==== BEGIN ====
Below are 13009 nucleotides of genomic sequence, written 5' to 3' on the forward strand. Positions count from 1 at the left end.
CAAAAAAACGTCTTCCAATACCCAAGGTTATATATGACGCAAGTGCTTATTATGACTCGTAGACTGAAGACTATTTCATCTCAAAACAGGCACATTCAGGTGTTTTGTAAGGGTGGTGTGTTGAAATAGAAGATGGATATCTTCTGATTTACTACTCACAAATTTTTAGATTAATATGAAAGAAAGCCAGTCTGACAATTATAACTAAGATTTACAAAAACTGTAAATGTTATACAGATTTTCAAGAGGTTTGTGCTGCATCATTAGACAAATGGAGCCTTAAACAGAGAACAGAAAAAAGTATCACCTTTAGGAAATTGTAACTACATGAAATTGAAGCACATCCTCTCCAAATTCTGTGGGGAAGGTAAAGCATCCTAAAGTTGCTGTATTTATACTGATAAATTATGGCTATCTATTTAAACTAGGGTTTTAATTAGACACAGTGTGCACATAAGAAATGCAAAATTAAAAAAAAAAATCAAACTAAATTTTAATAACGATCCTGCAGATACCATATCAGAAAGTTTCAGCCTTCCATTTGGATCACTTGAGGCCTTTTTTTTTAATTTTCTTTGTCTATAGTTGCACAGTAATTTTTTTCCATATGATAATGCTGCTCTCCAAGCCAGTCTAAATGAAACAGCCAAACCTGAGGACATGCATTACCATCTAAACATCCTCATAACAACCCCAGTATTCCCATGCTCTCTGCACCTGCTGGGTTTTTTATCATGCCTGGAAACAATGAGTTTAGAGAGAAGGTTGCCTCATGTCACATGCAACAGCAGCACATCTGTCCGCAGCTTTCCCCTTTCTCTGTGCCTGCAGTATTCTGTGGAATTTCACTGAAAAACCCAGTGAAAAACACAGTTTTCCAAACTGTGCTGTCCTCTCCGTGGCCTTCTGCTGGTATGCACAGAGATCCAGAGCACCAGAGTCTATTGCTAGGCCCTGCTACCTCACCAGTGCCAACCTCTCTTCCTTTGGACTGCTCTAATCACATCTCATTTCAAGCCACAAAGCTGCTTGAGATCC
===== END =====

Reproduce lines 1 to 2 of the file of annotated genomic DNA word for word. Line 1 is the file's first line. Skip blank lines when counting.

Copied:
Below are 13009 nucleotides of genomic sequence, written 5' to 3' on the forward strand. Positions count from 1 at the left end.
CAAAAAAACGTCTTCCAATACCCAAGGTTATATATGACGCAAGTGCTTATTATGACTCGTAGACTGAAGACTATTTCATCTCAAAACAGGCACATTCAGGTGTTTTGTAAGGGTGGTGTGTTGAAATAGAAGATGGATATCTTCTGATTTACTACTCACAAATTTTTAGATTAATATGAAAGAAAGCCAGTCTGACAATTATAACTAAGATTTACAAAAACTGTAAATGTTATACAGATTTTCAAGAGGTTTGTGCTGCATCATTAGACAAATGGAGCCTTAAACAGAGAACAGAAAAAAGTATCACCTTTAGGAAATTGTAACTACATGAAATTGAAGCACATCCTCTCCAAATTCTGTGGGGAAGGTAAAGCATCCTAAAGTTGCTGTATTTATACTGATAAATTATGGCTATCTATTTAAACTAGGGTTTTAATTAGACACAGTGTGCACATAAGAAATGCAAAATTAAAAAAAAAAATCAAACTAAATTTTAATAACGATCCTGCAGATACCATATCAGAAAGTTTCAGCCTTCCATTTGGATCACTTGAGGCCTTTTTTTTTAATTTTCTTTGTCTATAGTTGCACAGTAATTTTTTTCCATATGATAATGCTGCTCTCCAAGCCAGTCTAAATGAAACAGCCAAACCTGAGGACATGCATTACCATCTAAACATCCTCATAACAACCCCAGTATTCCCATGCTCTCTGCACCTGCTGGGTTTTTTATCATGCCTGGAAACAATGAGTTTAGAGAGAAGGTTGCCTCATGTCACATGCAACAGCAGCACATCTGTCCGCAGCTTTCCCCTTTCTCTGTGCCTGCAGTATTCTGTGGAATTTCACTGAAAAACCCAGTGAAAAACACAGTTTTCCAAACTGTGCTGTCCTCTCCGTGGCCTTCTGCTGGTATGCACAGAGATCCAGAGCACCAGAGTCTATTGCTAGGCCCTGCTACCTCACCAGTGCCAACCTCTCTTCCTTTGGACTGCTCTAATCACATCTCATTTCAAGCCACAAAGCTGCTTGAGATCC